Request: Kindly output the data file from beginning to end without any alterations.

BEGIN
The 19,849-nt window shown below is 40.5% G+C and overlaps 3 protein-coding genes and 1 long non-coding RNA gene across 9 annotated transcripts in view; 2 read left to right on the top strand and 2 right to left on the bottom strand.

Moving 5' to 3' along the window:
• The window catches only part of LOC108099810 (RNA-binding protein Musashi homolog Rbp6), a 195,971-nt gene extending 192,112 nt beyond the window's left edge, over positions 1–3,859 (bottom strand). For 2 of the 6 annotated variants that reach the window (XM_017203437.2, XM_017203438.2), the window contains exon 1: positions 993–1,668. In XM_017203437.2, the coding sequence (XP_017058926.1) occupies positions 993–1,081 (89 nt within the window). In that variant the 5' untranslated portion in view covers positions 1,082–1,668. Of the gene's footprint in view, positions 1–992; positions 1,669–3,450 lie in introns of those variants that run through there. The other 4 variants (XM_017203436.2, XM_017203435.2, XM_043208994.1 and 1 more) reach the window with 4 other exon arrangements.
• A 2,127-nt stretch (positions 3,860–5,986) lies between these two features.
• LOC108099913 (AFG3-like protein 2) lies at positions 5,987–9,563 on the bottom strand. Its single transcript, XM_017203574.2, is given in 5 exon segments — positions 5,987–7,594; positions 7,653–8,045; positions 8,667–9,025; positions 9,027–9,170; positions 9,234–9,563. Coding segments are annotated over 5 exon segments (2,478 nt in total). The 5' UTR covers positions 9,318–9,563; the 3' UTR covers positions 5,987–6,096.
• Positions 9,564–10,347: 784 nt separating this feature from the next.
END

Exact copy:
The 19,849-nt window shown below is 40.5% G+C and overlaps 3 protein-coding genes and 1 long non-coding RNA gene across 9 annotated transcripts in view; 2 read left to right on the top strand and 2 right to left on the bottom strand.

Moving 5' to 3' along the window:
• The window catches only part of LOC108099810 (RNA-binding protein Musashi homolog Rbp6), a 195,971-nt gene extending 192,112 nt beyond the window's left edge, over positions 1–3,859 (bottom strand). For 2 of the 6 annotated variants that reach the window (XM_017203437.2, XM_017203438.2), the window contains exon 1: positions 993–1,668. In XM_017203437.2, the coding sequence (XP_017058926.1) occupies positions 993–1,081 (89 nt within the window). In that variant the 5' untranslated portion in view covers positions 1,082–1,668. Of the gene's footprint in view, positions 1–992; positions 1,669–3,450 lie in introns of those variants that run through there. The other 4 variants (XM_017203436.2, XM_017203435.2, XM_043208994.1 and 1 more) reach the window with 4 other exon arrangements.
• A 2,127-nt stretch (positions 3,860–5,986) lies between these two features.
• LOC108099913 (AFG3-like protein 2) lies at positions 5,987–9,563 on the bottom strand. Its single transcript, XM_017203574.2, is given in 5 exon segments — positions 5,987–7,594; positions 7,653–8,045; positions 8,667–9,025; positions 9,027–9,170; positions 9,234–9,563. Coding segments are annotated over 5 exon segments (2,478 nt in total). The 5' UTR covers positions 9,318–9,563; the 3' UTR covers positions 5,987–6,096.
• Positions 9,564–10,347: 784 nt separating this feature from the next.